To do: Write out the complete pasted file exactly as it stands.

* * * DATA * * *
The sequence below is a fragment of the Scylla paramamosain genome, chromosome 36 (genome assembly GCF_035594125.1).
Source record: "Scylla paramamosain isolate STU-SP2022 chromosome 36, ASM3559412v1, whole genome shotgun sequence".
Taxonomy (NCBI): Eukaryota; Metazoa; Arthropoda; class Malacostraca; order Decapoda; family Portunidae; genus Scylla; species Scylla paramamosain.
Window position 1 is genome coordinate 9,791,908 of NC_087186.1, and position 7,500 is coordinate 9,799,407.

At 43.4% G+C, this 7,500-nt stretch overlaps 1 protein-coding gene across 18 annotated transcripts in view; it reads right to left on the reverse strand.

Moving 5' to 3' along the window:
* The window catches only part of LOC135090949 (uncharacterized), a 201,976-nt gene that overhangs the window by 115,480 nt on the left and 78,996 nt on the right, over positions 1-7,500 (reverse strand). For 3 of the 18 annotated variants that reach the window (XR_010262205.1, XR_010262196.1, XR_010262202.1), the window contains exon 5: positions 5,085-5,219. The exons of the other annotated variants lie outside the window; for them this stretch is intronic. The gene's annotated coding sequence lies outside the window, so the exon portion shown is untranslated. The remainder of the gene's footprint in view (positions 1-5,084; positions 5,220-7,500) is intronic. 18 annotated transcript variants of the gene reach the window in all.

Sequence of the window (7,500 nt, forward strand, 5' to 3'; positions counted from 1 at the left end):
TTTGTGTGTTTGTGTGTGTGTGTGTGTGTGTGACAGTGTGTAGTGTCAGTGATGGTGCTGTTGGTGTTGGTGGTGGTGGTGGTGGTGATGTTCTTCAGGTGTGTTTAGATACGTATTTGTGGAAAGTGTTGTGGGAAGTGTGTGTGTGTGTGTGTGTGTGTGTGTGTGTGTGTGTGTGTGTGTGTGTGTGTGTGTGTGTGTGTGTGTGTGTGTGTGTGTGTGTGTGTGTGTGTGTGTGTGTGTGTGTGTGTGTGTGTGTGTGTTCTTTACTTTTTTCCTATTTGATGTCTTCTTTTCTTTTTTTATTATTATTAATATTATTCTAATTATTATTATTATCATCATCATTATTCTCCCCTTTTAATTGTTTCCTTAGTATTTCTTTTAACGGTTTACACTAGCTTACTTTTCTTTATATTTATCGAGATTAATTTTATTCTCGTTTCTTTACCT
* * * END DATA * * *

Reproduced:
The sequence below is a fragment of the Scylla paramamosain genome, chromosome 36 (genome assembly GCF_035594125.1).
Source record: "Scylla paramamosain isolate STU-SP2022 chromosome 36, ASM3559412v1, whole genome shotgun sequence".
Taxonomy (NCBI): Eukaryota; Metazoa; Arthropoda; class Malacostraca; order Decapoda; family Portunidae; genus Scylla; species Scylla paramamosain.
Window position 1 is genome coordinate 9,791,908 of NC_087186.1, and position 7,500 is coordinate 9,799,407.

At 43.4% G+C, this 7,500-nt stretch overlaps 1 protein-coding gene across 18 annotated transcripts in view; it reads right to left on the reverse strand.

Moving 5' to 3' along the window:
* The window catches only part of LOC135090949 (uncharacterized), a 201,976-nt gene that overhangs the window by 115,480 nt on the left and 78,996 nt on the right, over positions 1-7,500 (reverse strand). For 3 of the 18 annotated variants that reach the window (XR_010262205.1, XR_010262196.1, XR_010262202.1), the window contains exon 5: positions 5,085-5,219. The exons of the other annotated variants lie outside the window; for them this stretch is intronic. The gene's annotated coding sequence lies outside the window, so the exon portion shown is untranslated. The remainder of the gene's footprint in view (positions 1-5,084; positions 5,220-7,500) is intronic. 18 annotated transcript variants of the gene reach the window in all.

Sequence of the window (7,500 nt, forward strand, 5' to 3'; positions counted from 1 at the left end):
TTTGTGTGTTTGTGTGTGTGTGTGTGTGTGTGACAGTGTGTAGTGTCAGTGATGGTGCTGTTGGTGTTGGTGGTGGTGGTGGTGGTGATGTTCTTCAGGTGTGTTTAGATACGTATTTGTGGAAAGTGTTGTGGGAAGTGTGTGTGTGTGTGTGTGTGTGTGTGTGTGTGTGTGTGTGTGTGTGTGTGTGTGTGTGTGTGTGTGTGTGTGTGTGTGTGTGTGTGTGTGTGTGTGTGTGTGTGTGTGTGTGTGTGTGTGTGTGTTCTTTACTTTTTTCCTATTTGATGTCTTCTTTTCTTTTTTTATTATTATTAATATTATTCTAATTATTATTATTATCATCATCATTATTCTCCCCTTTTAATTGTTTCCTTAGTATTTCTTTTAACGGTTTACACTAGCTTACTTTTCTTTATATTTATCGAGATTAATTTTATTCTCGTTTCTTTACCT